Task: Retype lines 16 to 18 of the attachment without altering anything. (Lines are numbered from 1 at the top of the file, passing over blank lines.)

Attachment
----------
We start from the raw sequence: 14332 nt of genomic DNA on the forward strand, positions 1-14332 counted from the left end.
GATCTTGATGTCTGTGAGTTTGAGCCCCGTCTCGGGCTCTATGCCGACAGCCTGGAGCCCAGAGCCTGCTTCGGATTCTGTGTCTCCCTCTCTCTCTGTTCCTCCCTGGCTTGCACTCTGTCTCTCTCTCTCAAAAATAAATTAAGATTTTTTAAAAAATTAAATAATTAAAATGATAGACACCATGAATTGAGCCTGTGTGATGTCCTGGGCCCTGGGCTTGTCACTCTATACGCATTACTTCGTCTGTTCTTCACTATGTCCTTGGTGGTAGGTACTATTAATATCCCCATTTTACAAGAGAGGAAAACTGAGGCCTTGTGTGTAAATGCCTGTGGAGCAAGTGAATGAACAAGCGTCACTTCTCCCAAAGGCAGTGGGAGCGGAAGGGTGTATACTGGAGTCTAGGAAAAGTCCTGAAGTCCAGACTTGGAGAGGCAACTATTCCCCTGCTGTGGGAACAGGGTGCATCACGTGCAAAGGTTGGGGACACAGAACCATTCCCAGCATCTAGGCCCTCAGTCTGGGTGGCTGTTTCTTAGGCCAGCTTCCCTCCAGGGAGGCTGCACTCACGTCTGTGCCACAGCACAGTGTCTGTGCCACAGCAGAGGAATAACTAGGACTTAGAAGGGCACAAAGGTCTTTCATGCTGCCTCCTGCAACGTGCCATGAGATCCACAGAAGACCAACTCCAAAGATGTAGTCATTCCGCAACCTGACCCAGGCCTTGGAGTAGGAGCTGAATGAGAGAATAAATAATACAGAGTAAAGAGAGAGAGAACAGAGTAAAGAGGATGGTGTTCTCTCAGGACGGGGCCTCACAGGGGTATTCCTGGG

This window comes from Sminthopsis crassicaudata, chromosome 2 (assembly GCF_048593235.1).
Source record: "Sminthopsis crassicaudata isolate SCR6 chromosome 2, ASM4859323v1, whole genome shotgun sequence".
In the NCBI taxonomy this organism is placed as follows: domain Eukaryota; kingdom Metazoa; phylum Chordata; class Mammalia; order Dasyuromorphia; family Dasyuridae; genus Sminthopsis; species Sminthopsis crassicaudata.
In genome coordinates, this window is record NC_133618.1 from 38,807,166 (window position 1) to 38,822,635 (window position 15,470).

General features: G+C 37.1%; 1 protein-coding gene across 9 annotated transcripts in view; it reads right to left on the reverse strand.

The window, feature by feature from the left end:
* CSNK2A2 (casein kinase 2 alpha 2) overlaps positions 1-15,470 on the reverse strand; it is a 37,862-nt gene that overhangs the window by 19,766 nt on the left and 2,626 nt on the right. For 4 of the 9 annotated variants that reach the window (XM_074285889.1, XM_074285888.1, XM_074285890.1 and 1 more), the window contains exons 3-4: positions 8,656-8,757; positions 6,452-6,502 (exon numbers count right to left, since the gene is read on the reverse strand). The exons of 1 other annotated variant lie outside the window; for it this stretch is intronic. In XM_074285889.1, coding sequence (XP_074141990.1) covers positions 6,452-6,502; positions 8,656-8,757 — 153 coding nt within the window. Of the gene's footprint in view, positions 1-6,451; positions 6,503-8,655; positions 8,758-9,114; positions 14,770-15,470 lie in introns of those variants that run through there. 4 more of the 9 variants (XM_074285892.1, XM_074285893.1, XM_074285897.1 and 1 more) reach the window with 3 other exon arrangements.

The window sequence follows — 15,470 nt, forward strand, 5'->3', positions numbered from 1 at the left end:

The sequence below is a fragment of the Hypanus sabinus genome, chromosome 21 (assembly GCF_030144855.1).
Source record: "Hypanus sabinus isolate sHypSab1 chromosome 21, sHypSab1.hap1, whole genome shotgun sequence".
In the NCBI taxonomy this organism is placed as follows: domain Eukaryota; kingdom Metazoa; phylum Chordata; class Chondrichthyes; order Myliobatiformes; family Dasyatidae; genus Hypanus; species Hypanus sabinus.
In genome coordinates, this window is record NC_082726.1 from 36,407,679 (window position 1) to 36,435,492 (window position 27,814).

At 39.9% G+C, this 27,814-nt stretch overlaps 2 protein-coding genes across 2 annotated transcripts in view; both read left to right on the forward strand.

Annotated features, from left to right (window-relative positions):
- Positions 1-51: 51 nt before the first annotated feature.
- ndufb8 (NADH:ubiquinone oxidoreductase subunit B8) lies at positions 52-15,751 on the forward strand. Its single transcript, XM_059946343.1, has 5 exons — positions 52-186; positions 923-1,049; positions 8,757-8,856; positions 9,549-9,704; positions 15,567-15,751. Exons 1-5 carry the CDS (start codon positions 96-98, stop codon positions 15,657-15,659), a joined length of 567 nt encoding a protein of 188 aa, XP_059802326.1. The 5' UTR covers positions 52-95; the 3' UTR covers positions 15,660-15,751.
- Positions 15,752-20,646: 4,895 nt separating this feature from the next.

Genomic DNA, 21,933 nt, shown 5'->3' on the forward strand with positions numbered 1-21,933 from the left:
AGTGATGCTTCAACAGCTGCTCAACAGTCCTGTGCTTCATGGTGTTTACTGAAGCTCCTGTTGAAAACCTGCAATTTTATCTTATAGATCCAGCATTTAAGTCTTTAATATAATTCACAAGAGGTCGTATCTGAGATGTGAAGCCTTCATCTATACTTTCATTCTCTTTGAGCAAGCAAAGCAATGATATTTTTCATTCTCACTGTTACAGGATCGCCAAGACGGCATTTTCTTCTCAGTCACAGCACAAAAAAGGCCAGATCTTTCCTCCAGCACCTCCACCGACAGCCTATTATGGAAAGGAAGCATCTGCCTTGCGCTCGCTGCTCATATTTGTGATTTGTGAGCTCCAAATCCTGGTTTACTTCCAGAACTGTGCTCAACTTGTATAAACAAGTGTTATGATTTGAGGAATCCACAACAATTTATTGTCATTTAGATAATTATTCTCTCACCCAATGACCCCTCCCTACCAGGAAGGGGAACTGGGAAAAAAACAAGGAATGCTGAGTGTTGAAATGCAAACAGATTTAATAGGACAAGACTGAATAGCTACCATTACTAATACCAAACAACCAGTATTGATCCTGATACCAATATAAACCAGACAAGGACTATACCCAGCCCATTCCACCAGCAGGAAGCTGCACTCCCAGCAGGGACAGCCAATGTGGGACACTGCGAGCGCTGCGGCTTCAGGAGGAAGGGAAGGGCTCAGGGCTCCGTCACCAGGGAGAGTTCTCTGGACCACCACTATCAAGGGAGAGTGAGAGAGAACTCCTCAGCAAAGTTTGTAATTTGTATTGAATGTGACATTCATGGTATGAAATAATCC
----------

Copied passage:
Annotated features, from left to right (window-relative positions):
- Positions 1-51: 51 nt before the first annotated feature.
- ndufb8 (NADH:ubiquinone oxidoreductase subunit B8) lies at positions 52-15,751 on the forward strand. Its single transcript, XM_059946343.1, has 5 exons — positions 52-186; positions 923-1,049; positions 8,757-8,856; positions 9,549-9,704; positions 15,567-15,751. Exons 1-5 carry the CDS (start codon positions 96-98, stop codon positions 15,657-15,659), a joined length of 567 nt encoding a protein of 188 aa, XP_059802326.1. The 5' UTR covers positions 52-95; the 3' UTR covers positions 15,660-15,751.